An aberrant SREBP-dependent lipogenic program promotes metastatic prostate cancer.

Abstract

Lipids, either endogenously synthesized or exogenous, have been linked to human cancer. Here we found that PML is frequently co-deleted with PTEN in metastatic human prostate cancer (CaP). We demonstrated that conditional inactivation of Pml in the mouse prostate morphs indolent Pten-null tumors into lethal metastatic disease. We identified MAPK reactivation, subsequent hyperactivation of an aberrant SREBP prometastatic lipogenic program, and a distinctive lipidomic profile as key characteristic features of metastatic Pml and Pten double-null CaP. Furthermore, targeting SREBP in vivo by fatostatin blocked both tumor growth and distant metastasis. Importantly, a high-fat diet (HFD) induced lipid accumulation in prostate tumors and was sufficient to drive metastasis in a nonmetastatic Pten-null mouse model of CaP, and an SREBP signature was highly enriched in metastatic human CaP. Thus, our findings uncover a prometastatic lipogenic program and lend direct genetic and experimental support to the notion that a Western HFD can promote metastasis.

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Published Version (Please cite this version)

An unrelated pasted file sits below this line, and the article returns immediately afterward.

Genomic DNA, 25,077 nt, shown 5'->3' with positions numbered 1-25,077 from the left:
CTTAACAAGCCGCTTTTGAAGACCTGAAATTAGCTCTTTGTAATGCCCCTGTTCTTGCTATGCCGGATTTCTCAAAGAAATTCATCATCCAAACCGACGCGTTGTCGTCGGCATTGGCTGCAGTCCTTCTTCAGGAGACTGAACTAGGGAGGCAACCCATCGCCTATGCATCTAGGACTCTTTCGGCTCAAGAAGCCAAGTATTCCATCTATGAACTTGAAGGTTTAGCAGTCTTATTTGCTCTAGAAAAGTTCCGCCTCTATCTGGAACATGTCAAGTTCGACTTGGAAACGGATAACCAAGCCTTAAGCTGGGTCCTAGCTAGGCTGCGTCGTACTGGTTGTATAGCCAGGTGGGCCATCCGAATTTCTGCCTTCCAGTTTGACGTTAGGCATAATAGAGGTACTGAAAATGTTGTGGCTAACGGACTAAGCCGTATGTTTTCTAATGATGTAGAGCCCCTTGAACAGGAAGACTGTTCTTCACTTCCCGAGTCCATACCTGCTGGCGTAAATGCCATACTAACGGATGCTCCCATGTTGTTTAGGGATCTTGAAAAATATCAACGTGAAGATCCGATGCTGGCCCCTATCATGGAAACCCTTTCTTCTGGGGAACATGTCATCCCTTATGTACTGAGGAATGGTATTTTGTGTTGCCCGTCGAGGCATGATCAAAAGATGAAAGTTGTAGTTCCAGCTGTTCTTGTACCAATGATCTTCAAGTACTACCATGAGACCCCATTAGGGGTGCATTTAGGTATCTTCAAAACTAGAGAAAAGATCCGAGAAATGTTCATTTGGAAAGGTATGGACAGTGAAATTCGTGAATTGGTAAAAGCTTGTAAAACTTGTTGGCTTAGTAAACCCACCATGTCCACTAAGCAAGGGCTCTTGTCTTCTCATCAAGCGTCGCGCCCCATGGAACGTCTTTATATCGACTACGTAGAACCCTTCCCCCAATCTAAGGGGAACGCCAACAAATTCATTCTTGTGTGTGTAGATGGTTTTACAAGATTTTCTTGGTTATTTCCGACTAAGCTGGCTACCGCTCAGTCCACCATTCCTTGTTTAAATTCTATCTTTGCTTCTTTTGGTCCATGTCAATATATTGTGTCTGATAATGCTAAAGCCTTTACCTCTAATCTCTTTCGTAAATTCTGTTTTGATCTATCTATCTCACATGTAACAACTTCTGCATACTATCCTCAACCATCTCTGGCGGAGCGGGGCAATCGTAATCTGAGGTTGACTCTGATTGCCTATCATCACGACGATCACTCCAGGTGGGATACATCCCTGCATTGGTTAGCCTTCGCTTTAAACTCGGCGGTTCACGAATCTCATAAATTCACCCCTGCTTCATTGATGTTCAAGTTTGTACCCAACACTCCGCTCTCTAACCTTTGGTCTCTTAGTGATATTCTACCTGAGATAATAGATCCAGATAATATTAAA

10.1038/s41588-017-0027-2

Publication Info

Chen, Ming, Jiangwen Zhang, Katia Sampieri, John G Clohessy, Lourdes Mendez, Enrique Gonzalez-Billalabeitia, Xue-Song Liu, Yu-Ru Lee, et al. (2018). An aberrant SREBP-dependent lipogenic program promotes metastatic prostate cancer. Nature genetics, 50(2). pp. 206–218. 10.1038/s41588-017-0027-2 Retrieved from https://hdl.handle.net/10161/20378.

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Scholars@Duke

Chen

Ming Chen

Associate Professor in Pathology

Our laboratory is interested in understanding the molecular and genetic events underlying cancer progression and metastasis. The focus of our work is a series of genetically engineered mouse models that faithfully recapitulate human disease. Using a combination of mouse genetics, omics technologies, cross-species analyses and in vitro approaches, we aim to identify cancer cell–intrinsic and –extrinsic mechanisms driving metastatic cancer progression, with a long–term goal of developing new therapeutic strategies for preventing and treating metastatic disease. 


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